Remarks by Bishop Gerard Clifford
Auxiliary Bishop of Armagh
at the annual celebrations for the Feast of Saint Oliver Plunkett
Saint Peter’s Church, Drogheda, Co Louth

Welcome to all as we gather for the annual celebrations in honour of Saint Oliver Plunkett here in Drogheda.  A special word of welcome to the many pilgrims from near and far.  This year we also have a special group of pilgrims from Lamspringe, Lower Saxony in Germany led by Father Dirk Jenssen, Dean of Alfred, Diocese of Hildescheim.

It is indeed a great honour to have an Inter-Church group from Hildescheim, Germany.  The first organised pilgrimage from Ireland to Lamspringe was in 1920.  

The links with Lamspringe are particularly appropriate in that two year after his brutal death at Tyburn, London, Saint Oliver Plunkett’s remains were exhumed and brought to the Benedictine Abbey in Lamspringe where they remained for 200 years. It was Father Corker, close friend and ally of Saint Oliver Plunkett, who had also been imprisoned in London who, on his release from prison, had the body of Saint Oliver Plunkett exhumed and removed to Lamspringe.

The visit of our pilgrims from Germany today recalls the support of the people of Germany, at a time of persecution in the past, for a very special Irishman, Oliver Plunkett, when he was Archbishop of Armagh and Primate of All Ireland.  It was an expression of support for the faith by fellow Catholics and will never be forgotten.  Today you come to support us at another point in our history when the challenges to the faith are being felt all around.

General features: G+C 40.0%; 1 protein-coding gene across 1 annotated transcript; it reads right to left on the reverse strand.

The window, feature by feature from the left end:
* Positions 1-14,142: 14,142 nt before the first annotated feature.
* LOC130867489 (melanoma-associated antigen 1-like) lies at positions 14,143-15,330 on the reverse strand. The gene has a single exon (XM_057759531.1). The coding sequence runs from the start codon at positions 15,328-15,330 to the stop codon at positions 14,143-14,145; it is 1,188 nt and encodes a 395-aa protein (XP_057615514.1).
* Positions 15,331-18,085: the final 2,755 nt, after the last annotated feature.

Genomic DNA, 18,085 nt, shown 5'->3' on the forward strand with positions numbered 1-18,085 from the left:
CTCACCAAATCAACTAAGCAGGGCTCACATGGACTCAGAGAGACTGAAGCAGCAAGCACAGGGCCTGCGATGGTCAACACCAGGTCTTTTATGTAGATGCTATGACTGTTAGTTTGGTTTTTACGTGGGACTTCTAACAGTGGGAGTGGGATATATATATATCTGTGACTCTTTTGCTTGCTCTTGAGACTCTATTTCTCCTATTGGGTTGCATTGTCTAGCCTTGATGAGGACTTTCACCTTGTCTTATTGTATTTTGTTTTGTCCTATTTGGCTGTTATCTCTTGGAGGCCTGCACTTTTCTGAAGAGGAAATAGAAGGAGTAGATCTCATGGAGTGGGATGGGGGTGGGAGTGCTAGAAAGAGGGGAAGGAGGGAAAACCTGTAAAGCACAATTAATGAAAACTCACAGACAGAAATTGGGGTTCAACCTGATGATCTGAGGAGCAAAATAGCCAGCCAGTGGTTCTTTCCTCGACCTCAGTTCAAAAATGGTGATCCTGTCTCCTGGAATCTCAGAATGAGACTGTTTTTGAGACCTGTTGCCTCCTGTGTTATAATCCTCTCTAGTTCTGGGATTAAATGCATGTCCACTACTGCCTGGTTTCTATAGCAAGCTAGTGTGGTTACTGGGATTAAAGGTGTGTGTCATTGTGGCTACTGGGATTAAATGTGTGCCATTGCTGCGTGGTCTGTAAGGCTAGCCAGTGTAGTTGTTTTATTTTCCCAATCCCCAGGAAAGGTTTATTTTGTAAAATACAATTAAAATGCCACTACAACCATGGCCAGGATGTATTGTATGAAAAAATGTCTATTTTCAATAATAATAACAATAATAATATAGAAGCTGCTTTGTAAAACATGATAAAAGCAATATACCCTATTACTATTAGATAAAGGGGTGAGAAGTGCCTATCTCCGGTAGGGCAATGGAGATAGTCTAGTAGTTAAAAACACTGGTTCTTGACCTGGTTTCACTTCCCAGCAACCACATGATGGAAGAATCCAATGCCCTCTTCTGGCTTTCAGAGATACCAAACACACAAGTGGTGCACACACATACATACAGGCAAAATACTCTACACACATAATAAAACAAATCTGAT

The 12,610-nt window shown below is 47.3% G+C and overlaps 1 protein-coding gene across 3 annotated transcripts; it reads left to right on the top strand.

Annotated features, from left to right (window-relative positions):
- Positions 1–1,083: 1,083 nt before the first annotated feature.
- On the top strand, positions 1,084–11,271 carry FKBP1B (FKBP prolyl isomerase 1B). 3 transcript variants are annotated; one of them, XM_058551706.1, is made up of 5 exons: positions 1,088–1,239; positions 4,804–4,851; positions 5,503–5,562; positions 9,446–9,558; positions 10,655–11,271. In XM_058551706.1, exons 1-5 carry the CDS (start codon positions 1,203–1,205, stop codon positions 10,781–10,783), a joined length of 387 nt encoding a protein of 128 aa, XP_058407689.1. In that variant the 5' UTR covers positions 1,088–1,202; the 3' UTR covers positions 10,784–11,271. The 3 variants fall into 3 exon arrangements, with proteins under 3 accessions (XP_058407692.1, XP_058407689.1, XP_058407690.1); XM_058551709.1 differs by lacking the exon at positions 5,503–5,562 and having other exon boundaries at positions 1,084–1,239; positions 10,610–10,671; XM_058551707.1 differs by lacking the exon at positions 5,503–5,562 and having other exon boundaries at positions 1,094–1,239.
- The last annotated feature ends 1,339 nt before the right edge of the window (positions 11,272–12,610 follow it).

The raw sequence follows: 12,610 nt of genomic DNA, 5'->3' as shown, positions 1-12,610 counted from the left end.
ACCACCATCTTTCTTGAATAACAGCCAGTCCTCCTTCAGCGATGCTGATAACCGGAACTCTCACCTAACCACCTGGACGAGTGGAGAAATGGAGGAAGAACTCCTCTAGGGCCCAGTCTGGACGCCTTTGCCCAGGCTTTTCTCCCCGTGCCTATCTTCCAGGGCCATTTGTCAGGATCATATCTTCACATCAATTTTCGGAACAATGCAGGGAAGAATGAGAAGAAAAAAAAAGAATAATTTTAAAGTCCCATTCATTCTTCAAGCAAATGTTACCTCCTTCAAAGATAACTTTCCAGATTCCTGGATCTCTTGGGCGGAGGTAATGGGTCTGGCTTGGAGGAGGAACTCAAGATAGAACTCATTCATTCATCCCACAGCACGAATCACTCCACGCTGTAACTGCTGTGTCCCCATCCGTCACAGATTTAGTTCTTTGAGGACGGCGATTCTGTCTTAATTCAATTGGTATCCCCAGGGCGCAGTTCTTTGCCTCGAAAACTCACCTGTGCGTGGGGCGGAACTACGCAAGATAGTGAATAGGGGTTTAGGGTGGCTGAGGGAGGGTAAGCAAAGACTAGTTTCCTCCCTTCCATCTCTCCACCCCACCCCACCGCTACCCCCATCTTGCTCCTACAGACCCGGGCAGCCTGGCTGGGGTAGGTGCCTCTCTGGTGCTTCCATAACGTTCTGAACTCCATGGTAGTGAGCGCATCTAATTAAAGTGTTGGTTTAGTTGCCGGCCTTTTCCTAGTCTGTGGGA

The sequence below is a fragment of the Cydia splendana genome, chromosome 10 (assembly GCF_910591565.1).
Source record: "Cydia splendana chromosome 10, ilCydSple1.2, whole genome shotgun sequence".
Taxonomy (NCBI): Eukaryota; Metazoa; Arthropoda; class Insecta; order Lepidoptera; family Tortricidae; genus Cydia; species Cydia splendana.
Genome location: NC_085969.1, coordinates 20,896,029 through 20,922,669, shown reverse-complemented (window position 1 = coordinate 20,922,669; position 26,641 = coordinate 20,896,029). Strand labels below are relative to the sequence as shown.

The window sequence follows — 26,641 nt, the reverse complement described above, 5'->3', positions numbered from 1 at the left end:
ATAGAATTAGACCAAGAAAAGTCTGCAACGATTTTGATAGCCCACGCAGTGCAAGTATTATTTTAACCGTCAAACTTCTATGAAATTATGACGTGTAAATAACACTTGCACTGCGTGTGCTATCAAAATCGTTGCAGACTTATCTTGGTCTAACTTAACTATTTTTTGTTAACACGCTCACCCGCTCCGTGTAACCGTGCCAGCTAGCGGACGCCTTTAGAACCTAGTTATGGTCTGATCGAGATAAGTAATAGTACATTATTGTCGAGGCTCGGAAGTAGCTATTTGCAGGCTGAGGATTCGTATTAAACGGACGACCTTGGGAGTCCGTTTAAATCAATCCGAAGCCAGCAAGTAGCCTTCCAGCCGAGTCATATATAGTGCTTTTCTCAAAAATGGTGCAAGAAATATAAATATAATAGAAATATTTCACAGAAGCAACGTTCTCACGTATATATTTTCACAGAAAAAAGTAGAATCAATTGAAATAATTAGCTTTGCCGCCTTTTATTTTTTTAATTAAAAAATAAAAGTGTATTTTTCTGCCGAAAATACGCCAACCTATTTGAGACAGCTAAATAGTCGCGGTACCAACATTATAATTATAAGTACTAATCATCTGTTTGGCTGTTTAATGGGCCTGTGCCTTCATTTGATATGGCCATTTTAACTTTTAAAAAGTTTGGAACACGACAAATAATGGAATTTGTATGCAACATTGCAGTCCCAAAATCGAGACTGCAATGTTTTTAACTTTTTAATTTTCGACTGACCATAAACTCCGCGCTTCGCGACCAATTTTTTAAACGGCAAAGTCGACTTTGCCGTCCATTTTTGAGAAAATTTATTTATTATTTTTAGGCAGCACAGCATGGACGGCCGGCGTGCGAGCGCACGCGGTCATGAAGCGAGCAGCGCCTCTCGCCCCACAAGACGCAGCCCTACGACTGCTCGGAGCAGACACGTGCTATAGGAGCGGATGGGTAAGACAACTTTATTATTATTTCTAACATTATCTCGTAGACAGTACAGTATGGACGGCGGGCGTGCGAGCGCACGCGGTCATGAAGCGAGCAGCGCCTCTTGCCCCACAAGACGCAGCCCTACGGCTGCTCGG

In his March 2010 Pastoral Letter of the Holy Father Pope Benedict XVI to the Catholics of Ireland, His Holiness challenged all of us to a new commitment to the faith.  Similarly in his 1979 pilgrimage to Ireland, the now Blessed John Paul II reminded us that Ireland stood at the crossroads.  I believe that last year’s challenge by Pope Benedict, to all Catholics in Ireland, is as equally stark.  It is now a time for decisions, a time for renewed commitment and a time for a renewal of faith.  There can be no shirking of one’s responsibilities.  The failure to meet those challenges is too drastic to imagine – indeed failure is not an option.  Such hope is the very least we can offer to the young people of our time and to the generations that are yet to come.  

St Oliver was martyred for his faith in a time of political, religious and social turmoil.  I ask you to pray for his intercession concerning conflict areas at home and abroad.

The presence of our pilgrims from Lamspringe challenges us to treasure our faith, to live by that faith and to do our utmost to ensure that we continue to form new and committed followers of Jesus Christ. That, I believe, is the challenge of our day.